I also have the itch to knit lace again, but perhaps just a quick scarf rather than another larger project.

Although it's entirely the wrong season for it, I also want to make myself a pair of mittens. I meant to do that this past winter and never got to it, so I'd like to do that at some point this summer.

Yes, I am waffling. Procrastinating. Ruminating. Pondering. Internally debating. Contemplating. Deliberating. Reflecting. Noodling. Mulling. What I am not doing is knitting.

Except, of course, socks. I will always have socks! Simple and satisfying socks, glorious and resplendent within the wasteland of my knitter's block.

I cast on this sock during my husband's first softball game of the season a few days ago:

The yarn is FF Superwash Merino Wool Sock Yarn in the Royalty colorway. Here's the sock stretched out a bit so you can see the simple 3X3 broken rib pattern a little better.

Ah yes. Socks. Comforting and familiar, staving off the madness of knitter's block. Gotta love 'em!

Monday, May 07, 2007

Mixing It Up

For today's Monday project feature, Amber shared these photos of a scarf she made for an International Scarf Exchange.

Amber made this scarf by mixing two different yarns: 2 strands of fyberspates laceweight together with 1 strand of FF Superwash Merino Wool Sock Yarn in the Raspberry colorway, resulting in a lovely mix of colors and added textural interest.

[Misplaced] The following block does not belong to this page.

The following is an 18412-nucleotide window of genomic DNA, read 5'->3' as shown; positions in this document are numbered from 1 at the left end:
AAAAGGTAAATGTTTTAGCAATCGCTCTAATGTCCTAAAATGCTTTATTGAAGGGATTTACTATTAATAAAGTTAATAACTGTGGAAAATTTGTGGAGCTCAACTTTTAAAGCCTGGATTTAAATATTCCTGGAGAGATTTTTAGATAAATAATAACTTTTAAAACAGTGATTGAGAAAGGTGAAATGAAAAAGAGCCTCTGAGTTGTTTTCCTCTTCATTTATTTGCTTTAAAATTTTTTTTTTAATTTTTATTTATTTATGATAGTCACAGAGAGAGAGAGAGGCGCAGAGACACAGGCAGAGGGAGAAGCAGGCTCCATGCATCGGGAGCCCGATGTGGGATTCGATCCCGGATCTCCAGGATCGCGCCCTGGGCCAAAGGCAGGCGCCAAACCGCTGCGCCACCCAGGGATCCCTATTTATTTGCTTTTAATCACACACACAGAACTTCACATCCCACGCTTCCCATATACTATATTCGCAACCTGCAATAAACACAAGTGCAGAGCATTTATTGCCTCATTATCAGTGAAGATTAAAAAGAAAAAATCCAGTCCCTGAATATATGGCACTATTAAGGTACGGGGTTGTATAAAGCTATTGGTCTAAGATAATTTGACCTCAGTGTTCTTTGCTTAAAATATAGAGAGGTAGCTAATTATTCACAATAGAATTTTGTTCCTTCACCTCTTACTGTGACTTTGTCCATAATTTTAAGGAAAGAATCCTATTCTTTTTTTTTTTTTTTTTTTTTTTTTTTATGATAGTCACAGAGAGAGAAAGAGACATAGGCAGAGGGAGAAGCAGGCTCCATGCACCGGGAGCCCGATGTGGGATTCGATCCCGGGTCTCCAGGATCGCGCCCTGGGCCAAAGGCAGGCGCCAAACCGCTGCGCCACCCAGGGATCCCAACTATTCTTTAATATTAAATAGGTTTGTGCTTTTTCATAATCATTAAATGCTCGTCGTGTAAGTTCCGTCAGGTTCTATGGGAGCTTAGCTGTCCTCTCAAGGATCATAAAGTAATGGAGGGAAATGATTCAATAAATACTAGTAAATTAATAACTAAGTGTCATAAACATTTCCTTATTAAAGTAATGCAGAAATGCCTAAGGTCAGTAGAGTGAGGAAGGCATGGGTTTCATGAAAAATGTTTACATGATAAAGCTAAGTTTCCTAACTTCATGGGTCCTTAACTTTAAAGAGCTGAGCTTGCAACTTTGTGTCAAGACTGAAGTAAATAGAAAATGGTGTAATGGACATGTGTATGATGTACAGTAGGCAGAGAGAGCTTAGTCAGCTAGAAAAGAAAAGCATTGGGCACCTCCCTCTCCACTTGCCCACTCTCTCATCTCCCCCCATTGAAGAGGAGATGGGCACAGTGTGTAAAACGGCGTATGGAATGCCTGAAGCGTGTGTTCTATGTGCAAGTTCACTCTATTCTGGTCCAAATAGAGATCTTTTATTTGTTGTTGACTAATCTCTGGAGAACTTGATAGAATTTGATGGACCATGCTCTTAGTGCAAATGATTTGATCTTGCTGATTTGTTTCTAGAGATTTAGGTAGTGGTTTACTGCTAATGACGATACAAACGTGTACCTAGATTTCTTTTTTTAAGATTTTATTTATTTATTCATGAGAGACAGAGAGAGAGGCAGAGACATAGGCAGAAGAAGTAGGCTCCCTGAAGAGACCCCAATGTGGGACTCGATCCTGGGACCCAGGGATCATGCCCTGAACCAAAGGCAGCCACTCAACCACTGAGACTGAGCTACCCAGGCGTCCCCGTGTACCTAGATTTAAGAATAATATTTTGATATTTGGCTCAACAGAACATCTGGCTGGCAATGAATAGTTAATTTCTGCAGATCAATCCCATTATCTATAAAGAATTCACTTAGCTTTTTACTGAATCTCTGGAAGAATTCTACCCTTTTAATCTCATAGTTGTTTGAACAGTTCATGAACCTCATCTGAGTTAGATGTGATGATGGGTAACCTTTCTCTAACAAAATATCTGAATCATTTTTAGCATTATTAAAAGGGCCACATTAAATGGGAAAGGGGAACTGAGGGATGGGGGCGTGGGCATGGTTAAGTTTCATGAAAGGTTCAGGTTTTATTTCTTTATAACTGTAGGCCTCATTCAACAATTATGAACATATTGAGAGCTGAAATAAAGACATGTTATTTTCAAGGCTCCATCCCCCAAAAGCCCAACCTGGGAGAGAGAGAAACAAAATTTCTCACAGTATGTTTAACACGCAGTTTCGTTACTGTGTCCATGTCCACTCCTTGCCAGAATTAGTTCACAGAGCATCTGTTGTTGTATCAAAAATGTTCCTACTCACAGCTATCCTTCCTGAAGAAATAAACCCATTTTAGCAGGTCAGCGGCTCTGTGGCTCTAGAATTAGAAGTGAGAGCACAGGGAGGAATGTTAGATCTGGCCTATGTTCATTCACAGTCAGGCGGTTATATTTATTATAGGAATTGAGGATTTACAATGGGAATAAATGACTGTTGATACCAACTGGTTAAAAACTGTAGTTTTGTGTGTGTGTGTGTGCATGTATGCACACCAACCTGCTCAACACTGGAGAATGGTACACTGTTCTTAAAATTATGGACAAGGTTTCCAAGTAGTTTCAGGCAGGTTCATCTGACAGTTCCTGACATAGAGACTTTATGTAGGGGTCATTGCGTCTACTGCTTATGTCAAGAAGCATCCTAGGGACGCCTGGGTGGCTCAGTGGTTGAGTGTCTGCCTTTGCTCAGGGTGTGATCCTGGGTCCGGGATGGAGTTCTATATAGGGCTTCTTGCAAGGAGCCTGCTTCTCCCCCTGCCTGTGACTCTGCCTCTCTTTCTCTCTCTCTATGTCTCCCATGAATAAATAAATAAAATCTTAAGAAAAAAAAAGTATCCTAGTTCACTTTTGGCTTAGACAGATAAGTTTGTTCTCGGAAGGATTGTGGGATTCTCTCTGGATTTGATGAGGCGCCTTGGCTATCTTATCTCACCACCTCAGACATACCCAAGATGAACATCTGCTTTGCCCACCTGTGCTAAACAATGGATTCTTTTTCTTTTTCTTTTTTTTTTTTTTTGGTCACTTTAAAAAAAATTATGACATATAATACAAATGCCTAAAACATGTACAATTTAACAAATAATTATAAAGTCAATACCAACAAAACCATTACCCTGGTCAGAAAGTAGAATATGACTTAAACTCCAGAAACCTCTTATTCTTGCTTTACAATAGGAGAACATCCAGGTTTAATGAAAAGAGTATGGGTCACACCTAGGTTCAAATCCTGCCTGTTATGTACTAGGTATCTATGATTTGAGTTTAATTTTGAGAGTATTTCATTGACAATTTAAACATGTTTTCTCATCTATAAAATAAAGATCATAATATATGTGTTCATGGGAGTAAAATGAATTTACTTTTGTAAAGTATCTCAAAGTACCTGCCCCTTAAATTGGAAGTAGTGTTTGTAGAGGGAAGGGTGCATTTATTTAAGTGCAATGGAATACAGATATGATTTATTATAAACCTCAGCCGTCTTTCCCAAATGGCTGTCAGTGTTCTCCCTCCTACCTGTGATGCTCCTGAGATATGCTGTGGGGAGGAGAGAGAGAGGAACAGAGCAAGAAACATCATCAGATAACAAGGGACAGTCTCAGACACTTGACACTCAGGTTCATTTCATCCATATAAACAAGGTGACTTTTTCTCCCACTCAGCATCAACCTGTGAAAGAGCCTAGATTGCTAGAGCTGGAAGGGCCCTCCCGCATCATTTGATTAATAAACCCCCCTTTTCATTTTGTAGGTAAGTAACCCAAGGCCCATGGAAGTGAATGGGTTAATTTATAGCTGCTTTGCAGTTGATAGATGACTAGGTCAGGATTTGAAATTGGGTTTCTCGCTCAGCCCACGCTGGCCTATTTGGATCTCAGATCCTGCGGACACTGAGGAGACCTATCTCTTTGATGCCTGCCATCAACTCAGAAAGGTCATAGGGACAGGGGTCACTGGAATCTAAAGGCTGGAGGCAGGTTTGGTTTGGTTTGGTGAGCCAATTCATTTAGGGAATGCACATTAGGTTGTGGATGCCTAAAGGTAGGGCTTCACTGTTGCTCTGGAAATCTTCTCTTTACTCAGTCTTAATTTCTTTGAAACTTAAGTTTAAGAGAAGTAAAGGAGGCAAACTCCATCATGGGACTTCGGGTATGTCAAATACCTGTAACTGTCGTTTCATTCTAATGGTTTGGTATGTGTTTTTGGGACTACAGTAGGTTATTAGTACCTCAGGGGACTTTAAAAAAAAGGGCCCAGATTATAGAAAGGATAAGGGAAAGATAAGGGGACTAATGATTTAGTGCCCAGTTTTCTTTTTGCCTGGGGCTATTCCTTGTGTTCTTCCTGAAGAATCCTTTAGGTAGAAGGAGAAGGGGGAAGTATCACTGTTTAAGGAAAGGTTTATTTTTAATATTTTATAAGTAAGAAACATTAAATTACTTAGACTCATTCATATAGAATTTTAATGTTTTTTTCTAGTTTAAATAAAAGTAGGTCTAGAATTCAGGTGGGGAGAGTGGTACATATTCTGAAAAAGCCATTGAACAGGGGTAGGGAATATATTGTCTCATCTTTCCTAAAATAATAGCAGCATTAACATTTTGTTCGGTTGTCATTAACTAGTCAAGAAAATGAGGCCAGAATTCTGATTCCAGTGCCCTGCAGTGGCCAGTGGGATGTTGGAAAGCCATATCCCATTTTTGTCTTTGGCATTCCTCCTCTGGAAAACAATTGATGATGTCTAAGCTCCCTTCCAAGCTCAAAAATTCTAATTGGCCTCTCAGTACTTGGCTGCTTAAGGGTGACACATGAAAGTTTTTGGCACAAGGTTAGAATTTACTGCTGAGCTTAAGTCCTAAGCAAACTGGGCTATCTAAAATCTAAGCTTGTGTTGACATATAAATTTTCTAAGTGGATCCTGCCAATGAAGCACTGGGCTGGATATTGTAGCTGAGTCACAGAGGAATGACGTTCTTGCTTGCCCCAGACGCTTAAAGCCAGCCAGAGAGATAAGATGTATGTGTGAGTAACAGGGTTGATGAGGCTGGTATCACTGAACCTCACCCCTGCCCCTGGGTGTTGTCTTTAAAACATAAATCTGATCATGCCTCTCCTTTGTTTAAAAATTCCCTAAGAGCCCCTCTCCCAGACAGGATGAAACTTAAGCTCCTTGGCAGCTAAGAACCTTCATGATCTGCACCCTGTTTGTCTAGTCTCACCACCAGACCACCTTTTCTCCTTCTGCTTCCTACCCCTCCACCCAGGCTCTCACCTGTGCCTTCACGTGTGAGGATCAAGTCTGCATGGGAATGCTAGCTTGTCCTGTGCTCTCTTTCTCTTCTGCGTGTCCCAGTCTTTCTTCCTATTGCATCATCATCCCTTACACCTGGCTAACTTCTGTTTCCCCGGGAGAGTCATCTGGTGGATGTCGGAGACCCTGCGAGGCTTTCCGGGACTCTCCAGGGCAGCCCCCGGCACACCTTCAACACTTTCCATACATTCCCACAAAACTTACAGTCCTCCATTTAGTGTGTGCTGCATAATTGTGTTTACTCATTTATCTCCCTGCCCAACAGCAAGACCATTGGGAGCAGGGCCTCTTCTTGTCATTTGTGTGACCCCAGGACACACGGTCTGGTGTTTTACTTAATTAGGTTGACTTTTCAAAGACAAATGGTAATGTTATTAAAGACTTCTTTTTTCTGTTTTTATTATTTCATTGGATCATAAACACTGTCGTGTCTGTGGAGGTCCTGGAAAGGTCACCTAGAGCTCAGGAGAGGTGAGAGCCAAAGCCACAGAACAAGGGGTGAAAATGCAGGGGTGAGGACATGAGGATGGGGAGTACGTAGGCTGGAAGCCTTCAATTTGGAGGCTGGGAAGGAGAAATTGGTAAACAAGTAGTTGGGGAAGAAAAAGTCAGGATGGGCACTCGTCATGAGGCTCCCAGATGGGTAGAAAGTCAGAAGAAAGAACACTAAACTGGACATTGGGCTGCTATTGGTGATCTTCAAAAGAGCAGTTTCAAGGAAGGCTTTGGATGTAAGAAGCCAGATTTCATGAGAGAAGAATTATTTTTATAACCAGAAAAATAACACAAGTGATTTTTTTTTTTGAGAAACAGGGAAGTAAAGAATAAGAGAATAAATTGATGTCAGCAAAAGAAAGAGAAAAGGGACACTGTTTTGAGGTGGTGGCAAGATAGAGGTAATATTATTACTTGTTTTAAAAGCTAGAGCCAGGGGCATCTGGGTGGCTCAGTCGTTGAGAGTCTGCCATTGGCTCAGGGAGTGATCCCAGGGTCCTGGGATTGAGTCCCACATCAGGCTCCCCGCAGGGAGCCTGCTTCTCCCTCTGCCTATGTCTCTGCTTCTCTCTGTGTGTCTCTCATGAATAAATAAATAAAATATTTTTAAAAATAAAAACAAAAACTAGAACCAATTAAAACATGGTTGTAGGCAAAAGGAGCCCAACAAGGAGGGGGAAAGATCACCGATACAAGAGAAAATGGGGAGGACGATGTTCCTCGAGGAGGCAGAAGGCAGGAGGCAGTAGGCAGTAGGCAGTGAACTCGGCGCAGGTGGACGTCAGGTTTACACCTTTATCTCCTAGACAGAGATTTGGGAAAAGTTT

Thank you, Amber, for sharing your photos. I'm sure your Exchange Pal will be thrilled with her knitted treasure!

If you'd like to learn more about Amber and her fiber fun, pop on over to her blog.

Reminder to all: Keep those Fearless Fibers project photos coming! I have one lined up for next Monday, but then I'm all clear and awaiting new photos. Just e-mail your photos to me, along with any info you want to share about the project and a blog link if you have one.

Wishing everyone a happy start to a great week!

Friday, May 04, 2007

Keep On Ripplin'

Before I dive into today's post, I want to thank all of you for your kind words and Get Well wishes after my post yesterday. I am absolutely fine. Still a little weak in the knees, but just about as good as new. No worries.

My little stint of illness did, however, set me back on both dyeing and knitting. I'll be hitting it hard in my dye workshop over the coming days to get back on course, but I may not have much time for knitting. That doesn't mean I have nothing to show you though!

Remember the ripple throw/afghan that I started a few weeks ago? I've made a bit of progress on that, so I can fill this gap in my knitting productivity with an update on that project. Here's the latest:

The stitch pattern definitely makes the fabric appear uneven and bubbly and bumpy, but a nice strong blocking will take care of that.
Through the use of my feet for anchors to stretch out the fabric, I attempted to get a photo to give you a better idea of how the stitch pattern will look when all is said and done: